4. Any lease or rental agreement for residential premises entered into by two or more tenants shall be construed to permit occupancy by tenants, immediate family of tenants, occupants and dependent children of occupants; provided that the total number of tenants and occupants, excluding occupants' dependent children, does not exceed the number of tenants specified in the current lease or rental agreement, and that at least one tenant or a tenants' spouse occupies the premises as his primary residence."

(b) https://hcr.ny.gov/leases#adding-person ... subletting
"When only one tenant is named on a lease, the tenant has the right to take in a roommate and the roommate's dependent children. When two or more tenants are named on the lease, the number of tenants and roommates cannot exceed the number of tenants named in the lease."

or (c) https://www1.nyc.gov/assets/buildings/p ... rights.pdf "apartment sharing"
"When the lease names only one tenant, that tenant may share the
apartment with immediate family, one additional occupant and the
occupant’s dependent children, provided that the tenant or the tenant’s
spouse occupies the premises as their primary residence. When the lease
names more than one tenant, these tenants may share their apartment
with immediate family, and, if one of the tenants named in the lease
moves out, that tenant may be replaced with another occupant and the
dependent children of the occupant."
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Re: overnight guests?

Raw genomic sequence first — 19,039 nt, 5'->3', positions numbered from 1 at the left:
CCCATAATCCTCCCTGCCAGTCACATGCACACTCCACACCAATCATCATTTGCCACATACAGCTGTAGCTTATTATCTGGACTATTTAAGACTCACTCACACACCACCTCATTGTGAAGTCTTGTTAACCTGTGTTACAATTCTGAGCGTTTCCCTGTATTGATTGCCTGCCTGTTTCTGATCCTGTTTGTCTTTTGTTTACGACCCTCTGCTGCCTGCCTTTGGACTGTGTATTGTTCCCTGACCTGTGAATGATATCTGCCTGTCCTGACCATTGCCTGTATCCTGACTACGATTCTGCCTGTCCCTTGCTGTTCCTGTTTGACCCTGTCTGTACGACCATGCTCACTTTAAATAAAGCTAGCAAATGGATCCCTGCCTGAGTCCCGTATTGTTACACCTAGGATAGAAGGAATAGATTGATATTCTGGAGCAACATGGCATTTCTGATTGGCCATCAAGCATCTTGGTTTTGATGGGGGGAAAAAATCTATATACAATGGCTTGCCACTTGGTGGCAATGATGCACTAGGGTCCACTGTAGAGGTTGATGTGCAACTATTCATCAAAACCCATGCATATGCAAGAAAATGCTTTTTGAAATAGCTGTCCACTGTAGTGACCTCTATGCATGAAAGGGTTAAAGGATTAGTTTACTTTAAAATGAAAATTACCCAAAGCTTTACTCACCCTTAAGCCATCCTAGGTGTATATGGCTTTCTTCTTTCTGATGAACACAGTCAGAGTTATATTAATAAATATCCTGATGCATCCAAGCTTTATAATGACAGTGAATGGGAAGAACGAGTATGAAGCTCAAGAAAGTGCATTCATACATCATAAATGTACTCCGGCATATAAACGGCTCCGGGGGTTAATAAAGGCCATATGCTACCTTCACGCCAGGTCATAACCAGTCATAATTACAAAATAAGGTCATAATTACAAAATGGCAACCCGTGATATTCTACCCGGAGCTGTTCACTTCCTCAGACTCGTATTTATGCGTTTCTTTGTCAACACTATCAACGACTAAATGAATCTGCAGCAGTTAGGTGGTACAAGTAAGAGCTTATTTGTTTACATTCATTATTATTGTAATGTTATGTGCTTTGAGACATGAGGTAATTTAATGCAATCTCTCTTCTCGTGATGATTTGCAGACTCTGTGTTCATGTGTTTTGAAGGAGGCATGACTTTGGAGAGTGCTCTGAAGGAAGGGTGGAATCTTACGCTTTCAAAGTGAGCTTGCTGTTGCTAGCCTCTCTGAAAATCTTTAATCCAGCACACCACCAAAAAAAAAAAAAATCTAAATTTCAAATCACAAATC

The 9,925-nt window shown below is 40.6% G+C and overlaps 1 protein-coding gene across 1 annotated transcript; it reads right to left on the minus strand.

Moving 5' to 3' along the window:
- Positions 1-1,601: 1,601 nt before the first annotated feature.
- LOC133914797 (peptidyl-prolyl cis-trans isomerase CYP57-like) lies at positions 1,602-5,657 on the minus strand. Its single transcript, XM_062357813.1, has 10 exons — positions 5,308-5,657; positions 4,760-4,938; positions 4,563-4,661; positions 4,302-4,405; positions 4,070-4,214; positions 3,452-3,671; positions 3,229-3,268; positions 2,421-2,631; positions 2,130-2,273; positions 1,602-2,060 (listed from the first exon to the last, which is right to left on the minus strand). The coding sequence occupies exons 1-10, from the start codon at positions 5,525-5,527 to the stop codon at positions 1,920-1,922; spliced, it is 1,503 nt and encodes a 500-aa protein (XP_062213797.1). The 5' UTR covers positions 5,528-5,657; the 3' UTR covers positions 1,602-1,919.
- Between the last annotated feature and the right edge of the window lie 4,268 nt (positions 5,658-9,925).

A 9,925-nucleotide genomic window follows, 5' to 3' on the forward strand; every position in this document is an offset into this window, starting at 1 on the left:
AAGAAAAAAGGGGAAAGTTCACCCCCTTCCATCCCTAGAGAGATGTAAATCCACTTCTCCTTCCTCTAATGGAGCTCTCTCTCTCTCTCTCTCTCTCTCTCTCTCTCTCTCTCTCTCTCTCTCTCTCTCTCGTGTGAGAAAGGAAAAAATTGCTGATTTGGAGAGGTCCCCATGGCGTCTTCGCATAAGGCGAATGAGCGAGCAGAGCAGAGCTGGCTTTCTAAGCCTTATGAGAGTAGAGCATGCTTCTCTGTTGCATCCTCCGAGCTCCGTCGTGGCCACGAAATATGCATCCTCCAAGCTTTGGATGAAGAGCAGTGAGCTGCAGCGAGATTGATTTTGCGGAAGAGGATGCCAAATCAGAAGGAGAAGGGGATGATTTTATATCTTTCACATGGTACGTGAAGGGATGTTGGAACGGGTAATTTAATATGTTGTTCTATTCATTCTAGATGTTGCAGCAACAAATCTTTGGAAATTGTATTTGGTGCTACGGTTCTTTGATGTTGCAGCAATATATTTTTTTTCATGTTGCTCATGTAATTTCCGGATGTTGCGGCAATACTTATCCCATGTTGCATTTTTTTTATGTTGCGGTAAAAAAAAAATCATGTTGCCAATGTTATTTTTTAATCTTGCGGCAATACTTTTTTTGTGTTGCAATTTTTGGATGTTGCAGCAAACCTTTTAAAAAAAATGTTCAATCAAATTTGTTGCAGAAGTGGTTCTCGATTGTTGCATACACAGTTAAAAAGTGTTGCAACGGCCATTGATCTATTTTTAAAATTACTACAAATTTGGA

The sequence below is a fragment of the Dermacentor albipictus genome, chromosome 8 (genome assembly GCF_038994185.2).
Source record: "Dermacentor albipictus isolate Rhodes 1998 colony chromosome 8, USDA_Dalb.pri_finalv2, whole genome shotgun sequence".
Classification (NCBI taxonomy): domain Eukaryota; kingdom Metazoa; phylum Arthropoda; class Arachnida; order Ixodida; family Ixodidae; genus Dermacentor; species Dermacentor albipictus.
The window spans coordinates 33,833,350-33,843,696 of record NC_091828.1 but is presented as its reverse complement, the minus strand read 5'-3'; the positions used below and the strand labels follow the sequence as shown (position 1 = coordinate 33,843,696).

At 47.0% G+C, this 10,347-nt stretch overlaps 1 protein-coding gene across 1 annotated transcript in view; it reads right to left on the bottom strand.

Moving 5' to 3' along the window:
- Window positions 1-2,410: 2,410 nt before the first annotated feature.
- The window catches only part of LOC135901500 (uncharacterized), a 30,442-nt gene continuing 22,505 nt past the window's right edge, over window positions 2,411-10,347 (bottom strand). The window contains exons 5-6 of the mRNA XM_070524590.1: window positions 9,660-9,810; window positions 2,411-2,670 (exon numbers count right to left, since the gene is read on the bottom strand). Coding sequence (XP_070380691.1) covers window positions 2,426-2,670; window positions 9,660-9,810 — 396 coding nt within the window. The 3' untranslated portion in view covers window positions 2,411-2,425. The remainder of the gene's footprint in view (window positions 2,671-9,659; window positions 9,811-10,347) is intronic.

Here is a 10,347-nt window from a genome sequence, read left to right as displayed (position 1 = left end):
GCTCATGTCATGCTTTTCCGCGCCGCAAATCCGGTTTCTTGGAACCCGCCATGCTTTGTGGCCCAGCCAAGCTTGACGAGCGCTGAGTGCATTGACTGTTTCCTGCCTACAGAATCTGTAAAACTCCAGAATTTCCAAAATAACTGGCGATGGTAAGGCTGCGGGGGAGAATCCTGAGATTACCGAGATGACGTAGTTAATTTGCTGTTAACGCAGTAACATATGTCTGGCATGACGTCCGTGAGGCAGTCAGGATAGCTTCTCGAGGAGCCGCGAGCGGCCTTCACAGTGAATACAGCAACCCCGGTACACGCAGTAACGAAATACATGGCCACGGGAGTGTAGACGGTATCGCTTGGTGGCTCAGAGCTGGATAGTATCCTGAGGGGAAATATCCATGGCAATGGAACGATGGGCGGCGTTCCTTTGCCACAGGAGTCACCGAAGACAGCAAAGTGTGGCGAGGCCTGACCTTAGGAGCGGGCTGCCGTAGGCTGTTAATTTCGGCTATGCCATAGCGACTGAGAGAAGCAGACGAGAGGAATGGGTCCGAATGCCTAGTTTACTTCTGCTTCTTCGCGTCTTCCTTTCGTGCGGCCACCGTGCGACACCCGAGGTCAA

Postby TenantNet » Tue Dec 29, 2020 2:30 am

I won't go into the analysis here, but Anonymous2020, you are responding to a sixteen year-old post from 2004. I think you meant the NYS Real Property Law (known as "RPL" not "RPP"). Many provisions of the RPL have been modified over the years, so what might have been true in 2004 may not necessarily be true in 2020, or even a few years from now.

That provision has to do with roommates, not necessarily overnight guests.

The original post had to do with a LL objecting to the poster's boyfriend staying over s few times a week. Is that an occasional overnight guest, or a roommate who has moved in? I would think if the BF continued to maintain his own residence and does not move a lot of his possessions into the GF's apartment (other than maybe a change of clothes), then that's a guest and perfectly allowable.

OTOH, if the tenant has 3-4 family members stop in for several days over the holidays, they are also just guests, even if it annoys the LL.

But when a "guest" stays for a long time, perhaps 30 days, then he/she/they might be considered roommates. I've seem various interpretations of this law and reasoned arguments on both sides of the issue. In such situations, there is often no absolute; it depends on the facts. The one-tenant and one-roommate rule doesn't always hold, especially when there are 3-4 bedrooms and the unit is clearly intended for multiple persons.